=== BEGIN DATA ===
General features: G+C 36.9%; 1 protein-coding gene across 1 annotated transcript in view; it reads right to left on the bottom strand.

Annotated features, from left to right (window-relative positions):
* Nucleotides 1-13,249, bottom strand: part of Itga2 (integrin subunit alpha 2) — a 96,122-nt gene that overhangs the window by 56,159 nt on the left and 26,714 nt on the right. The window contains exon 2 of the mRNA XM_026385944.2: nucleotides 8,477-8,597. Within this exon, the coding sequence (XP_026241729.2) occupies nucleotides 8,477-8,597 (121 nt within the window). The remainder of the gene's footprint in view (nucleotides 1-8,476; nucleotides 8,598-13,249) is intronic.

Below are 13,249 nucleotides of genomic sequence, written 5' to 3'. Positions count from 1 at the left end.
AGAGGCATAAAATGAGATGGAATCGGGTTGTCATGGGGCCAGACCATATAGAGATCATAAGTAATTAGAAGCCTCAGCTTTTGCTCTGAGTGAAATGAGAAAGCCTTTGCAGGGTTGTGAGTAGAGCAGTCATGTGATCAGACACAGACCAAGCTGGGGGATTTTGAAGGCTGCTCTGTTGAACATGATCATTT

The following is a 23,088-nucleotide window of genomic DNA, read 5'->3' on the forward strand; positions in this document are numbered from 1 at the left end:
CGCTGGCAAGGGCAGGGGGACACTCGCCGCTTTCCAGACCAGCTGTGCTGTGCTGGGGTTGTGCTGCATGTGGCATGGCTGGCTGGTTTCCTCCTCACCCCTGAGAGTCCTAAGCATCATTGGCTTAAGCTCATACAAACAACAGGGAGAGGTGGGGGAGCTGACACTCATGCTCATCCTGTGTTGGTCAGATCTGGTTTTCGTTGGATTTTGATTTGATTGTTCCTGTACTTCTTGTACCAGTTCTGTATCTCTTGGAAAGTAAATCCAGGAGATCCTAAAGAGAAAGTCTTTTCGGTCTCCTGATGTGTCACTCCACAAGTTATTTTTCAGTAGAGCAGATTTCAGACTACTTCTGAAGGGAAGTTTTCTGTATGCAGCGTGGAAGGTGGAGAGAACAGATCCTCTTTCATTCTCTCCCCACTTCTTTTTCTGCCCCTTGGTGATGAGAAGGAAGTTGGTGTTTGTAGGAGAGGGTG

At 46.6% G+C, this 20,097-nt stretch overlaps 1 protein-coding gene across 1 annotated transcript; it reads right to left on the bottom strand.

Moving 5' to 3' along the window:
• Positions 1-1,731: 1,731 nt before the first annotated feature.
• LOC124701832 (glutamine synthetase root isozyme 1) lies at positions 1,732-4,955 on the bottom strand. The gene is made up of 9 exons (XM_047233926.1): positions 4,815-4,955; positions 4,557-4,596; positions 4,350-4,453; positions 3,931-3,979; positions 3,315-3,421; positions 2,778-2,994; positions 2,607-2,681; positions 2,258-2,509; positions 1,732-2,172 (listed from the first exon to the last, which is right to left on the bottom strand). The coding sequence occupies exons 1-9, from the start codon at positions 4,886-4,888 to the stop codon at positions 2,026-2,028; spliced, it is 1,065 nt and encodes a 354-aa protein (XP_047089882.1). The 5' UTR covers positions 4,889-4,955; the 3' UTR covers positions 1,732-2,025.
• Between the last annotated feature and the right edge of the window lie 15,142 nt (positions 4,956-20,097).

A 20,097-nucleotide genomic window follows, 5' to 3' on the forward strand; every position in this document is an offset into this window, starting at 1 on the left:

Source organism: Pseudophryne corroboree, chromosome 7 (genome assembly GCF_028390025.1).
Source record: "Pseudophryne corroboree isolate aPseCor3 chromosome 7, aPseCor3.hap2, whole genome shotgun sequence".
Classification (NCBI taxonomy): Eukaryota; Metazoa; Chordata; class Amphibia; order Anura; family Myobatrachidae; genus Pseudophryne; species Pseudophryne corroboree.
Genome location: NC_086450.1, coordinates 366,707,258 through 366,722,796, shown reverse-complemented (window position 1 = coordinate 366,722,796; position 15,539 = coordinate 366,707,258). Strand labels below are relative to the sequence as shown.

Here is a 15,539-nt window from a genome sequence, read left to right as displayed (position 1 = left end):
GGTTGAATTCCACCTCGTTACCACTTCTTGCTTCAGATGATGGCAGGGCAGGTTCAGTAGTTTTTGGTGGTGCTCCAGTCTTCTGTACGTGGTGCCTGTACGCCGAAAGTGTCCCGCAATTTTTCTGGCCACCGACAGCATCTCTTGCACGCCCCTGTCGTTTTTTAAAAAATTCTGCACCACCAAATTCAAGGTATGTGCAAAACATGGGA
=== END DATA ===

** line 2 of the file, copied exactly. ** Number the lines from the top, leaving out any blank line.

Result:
Annotated features, from left to right (window-relative positions):